Construction and rail recruiter, One Way, and diversity consultancy, The Clear Company, are calling on employers in the building arena to invest in an overhaul of hiring and employment cultures in order to attract and retain from a wider pool of talent and tackle worsening talent shortages.
In response to a recent survey from Aldermore bank, which found that 61% of construction businesses in the UK are currently struggling to hire talent, the two firms have called on employers to put diversity at the top of their agenda and review existing business cultures and hiring processes in order to attract a more diverse range of professionals, in particular, females.
Currently, women make up only 11% of the construction workforce and just 1% of onsite workers. This statistic is particularly alarming when analysed alongside the latest talent shortages data.
Paul Payne, managing director of One Way, explained, “The construction industry is facing a talent shortfall that has been growing for some time, so it’s perhaps no surprise that Aldermore has found that 61% of firms are struggling to hire. Given that the sector ended 2016 on a high with a notable up-tick in activity, ignoring this skills shortage will quite simply be detrimental to future growth. Continuing to alienate anyone, including women, is no longer feasible and everyone in the industry must commit to addressing this issue now. It’s for this reason that we are continuing with our efforts to increase the number of female students choosing a career in construction through our #GirlsAllowed campaign.”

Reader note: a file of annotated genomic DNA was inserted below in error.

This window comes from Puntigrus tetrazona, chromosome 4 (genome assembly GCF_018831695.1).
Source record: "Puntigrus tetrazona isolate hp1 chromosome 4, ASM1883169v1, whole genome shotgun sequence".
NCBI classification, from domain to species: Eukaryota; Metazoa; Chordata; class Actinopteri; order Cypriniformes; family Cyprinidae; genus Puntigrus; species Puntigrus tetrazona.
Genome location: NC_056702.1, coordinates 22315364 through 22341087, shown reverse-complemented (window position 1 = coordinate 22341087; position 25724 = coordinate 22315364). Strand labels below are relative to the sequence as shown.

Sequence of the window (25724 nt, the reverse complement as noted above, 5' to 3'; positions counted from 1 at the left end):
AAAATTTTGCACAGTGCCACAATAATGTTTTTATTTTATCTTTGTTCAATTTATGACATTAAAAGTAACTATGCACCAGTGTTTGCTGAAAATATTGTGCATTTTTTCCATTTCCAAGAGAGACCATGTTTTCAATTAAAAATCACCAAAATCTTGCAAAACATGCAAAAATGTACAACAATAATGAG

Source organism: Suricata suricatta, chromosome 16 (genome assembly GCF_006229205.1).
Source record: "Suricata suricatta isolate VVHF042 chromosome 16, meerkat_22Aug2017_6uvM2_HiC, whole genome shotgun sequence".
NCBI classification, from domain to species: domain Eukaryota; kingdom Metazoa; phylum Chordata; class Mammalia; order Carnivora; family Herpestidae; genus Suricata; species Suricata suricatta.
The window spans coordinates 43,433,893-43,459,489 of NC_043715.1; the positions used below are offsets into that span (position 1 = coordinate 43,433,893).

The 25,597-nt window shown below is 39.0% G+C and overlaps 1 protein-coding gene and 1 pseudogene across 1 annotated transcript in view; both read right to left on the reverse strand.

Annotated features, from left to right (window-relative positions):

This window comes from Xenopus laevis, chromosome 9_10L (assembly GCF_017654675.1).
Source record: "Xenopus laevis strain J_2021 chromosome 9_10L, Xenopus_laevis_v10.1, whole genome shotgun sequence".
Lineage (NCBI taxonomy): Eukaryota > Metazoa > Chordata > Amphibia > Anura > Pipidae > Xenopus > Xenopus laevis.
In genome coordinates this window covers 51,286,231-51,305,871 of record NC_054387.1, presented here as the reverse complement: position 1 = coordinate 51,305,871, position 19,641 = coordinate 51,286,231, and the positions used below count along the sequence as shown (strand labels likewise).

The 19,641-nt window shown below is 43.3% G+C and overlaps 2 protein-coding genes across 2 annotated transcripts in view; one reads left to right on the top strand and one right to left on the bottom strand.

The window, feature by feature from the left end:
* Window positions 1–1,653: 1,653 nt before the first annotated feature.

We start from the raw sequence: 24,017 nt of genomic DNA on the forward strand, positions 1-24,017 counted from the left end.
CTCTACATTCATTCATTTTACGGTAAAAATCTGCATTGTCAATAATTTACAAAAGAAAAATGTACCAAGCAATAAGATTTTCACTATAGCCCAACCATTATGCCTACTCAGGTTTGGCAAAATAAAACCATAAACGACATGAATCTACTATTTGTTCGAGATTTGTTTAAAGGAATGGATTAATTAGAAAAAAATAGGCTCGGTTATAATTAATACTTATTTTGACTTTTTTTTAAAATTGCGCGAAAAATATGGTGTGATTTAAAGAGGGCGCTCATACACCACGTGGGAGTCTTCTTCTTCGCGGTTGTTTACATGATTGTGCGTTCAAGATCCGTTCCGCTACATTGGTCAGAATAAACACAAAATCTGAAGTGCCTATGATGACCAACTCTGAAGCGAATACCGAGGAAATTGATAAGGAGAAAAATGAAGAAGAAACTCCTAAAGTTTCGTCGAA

Kate Headley, director of The Clear Company, added, “A diverse workforce is a must in this modern world and traditionally male-dominated fields such as construction must reconsider their hiring and talent attraction processes now or risk alienating half of the population at a time when skills shortages are reaching a critical point. We’ve spoken to numerous firms keen to hire more women, but few have considered changing both their approach to employment and existing cultures, meaning the real barriers aren’t being addressed. A combination of unconscious biases, sticking to the same old talent routes and a tendency to hire in one’s own image is exacerbating the barriers women face in gaining employment in construction. What’s needed is an honest look in the mirror and an overhaul of existing processes if equality is to truly be achieved.”
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